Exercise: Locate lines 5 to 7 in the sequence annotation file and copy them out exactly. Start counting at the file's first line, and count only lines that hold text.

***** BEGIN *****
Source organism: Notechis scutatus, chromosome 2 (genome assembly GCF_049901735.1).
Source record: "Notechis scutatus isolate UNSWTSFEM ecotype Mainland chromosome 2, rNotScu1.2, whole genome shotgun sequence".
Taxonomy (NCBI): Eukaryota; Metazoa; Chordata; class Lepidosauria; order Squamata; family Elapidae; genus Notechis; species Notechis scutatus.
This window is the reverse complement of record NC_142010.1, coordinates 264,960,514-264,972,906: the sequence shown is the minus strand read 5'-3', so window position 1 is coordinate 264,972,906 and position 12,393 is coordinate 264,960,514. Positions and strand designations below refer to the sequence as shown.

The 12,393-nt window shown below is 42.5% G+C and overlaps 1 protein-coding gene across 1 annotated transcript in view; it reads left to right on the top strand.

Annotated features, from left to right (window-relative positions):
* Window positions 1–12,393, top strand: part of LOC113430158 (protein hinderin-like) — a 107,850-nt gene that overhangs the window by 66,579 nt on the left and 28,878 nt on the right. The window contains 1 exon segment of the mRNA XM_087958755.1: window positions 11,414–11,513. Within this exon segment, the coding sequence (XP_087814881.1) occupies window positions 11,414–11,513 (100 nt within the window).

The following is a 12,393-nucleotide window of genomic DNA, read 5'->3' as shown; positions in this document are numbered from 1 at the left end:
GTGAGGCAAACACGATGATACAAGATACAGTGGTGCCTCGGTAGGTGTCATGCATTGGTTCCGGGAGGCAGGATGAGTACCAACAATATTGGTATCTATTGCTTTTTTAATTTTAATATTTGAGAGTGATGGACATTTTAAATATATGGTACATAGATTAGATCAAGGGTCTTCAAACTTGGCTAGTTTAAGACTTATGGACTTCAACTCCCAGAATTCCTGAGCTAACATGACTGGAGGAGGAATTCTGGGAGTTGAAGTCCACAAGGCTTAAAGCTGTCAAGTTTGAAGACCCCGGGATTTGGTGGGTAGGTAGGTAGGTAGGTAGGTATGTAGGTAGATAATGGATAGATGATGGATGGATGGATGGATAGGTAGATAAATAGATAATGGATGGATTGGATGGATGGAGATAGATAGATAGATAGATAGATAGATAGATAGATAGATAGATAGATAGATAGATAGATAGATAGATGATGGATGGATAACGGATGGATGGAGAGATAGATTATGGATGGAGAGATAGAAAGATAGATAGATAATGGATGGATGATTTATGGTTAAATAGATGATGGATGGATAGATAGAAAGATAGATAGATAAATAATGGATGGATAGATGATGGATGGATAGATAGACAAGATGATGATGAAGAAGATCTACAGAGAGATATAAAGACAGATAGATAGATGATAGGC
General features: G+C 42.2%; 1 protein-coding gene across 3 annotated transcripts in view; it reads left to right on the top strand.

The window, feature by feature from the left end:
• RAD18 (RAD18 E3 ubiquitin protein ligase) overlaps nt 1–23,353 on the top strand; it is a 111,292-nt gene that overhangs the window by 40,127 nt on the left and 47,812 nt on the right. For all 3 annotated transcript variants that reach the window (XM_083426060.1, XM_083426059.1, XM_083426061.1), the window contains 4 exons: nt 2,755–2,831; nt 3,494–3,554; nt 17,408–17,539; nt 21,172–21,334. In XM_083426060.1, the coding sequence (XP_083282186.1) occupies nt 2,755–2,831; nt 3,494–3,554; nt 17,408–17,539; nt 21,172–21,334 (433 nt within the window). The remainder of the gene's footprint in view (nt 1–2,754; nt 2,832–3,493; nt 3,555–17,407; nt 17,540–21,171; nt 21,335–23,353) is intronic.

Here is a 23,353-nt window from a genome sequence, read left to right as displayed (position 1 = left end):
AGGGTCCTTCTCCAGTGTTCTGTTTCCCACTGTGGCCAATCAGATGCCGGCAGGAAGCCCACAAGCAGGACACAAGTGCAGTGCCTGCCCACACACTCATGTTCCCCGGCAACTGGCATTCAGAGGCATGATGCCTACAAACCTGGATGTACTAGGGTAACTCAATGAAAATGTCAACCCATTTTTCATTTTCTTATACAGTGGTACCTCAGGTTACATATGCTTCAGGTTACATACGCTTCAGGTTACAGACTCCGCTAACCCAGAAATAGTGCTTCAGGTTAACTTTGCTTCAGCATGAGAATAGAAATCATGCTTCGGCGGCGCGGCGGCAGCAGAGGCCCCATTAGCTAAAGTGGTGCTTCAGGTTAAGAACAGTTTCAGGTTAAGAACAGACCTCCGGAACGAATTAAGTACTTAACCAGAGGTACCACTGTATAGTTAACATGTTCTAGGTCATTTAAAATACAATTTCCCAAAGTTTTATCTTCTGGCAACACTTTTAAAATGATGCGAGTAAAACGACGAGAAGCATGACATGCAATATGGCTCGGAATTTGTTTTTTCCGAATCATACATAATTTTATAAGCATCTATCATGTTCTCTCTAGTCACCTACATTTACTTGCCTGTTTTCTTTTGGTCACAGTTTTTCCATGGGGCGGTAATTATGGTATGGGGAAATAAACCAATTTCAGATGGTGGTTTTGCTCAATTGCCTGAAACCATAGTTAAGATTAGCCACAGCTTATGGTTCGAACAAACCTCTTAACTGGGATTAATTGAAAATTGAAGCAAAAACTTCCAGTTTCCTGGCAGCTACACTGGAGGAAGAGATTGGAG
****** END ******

The 12,393-nt window shown below is 42.5% G+C and overlaps 1 protein-coding gene across 1 annotated transcript in view; it reads left to right on the top strand.

Annotated features, from left to right (window-relative positions):
* Window positions 1–12,393, top strand: part of LOC113430158 (protein hinderin-like) — a 107,850-nt gene that overhangs the window by 66,579 nt on the left and 28,878 nt on the right. The window contains 1 exon segment of the mRNA XM_087958755.1: window positions 11,414–11,513. Within this exon segment, the coding sequence (XP_087814881.1) occupies window positions 11,414–11,513 (100 nt within the window).